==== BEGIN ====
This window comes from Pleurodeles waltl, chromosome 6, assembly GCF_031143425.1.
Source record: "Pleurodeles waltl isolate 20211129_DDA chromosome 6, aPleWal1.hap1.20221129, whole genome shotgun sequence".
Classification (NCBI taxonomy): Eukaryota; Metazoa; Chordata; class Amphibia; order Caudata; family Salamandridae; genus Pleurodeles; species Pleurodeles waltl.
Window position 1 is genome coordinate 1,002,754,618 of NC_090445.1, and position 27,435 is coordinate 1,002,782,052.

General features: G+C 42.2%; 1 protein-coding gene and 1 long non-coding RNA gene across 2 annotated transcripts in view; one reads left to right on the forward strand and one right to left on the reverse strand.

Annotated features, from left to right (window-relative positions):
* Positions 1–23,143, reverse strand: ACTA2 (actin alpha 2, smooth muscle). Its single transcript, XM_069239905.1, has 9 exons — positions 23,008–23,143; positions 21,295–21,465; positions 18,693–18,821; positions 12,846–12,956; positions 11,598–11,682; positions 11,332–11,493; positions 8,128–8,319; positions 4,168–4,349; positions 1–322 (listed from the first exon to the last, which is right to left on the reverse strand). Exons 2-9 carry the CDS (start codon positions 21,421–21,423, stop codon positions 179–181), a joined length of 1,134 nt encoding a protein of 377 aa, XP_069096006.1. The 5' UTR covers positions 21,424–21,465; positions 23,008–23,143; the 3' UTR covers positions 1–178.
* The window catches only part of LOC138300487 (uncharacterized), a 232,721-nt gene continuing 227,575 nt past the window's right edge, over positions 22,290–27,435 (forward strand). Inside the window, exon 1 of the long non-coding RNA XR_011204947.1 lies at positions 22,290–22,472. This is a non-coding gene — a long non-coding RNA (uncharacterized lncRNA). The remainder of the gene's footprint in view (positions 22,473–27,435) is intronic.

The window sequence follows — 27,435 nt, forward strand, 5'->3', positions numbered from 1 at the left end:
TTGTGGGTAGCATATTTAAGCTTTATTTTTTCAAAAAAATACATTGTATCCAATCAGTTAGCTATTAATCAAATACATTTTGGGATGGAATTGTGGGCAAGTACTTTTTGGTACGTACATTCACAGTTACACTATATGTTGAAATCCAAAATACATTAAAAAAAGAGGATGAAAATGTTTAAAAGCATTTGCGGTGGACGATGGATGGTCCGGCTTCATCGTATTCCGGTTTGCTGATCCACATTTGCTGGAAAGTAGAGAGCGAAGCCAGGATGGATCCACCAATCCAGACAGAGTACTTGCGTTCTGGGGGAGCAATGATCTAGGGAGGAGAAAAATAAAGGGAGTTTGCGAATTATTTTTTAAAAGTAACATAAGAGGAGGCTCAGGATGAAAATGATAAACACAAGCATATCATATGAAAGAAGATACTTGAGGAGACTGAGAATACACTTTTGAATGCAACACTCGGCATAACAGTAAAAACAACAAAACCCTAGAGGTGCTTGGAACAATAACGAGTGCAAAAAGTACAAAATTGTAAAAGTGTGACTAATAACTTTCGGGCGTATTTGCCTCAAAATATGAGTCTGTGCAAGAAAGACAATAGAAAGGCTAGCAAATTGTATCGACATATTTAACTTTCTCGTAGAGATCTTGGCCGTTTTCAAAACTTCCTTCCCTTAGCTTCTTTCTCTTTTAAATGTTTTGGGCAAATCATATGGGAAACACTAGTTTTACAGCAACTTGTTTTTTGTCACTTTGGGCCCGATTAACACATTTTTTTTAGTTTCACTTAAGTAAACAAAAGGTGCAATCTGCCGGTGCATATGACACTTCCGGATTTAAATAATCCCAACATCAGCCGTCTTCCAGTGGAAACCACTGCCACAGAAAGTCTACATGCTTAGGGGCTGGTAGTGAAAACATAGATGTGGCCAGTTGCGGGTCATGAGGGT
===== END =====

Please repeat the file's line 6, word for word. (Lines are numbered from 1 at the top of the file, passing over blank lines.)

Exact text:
Annotated features, from left to right (window-relative positions):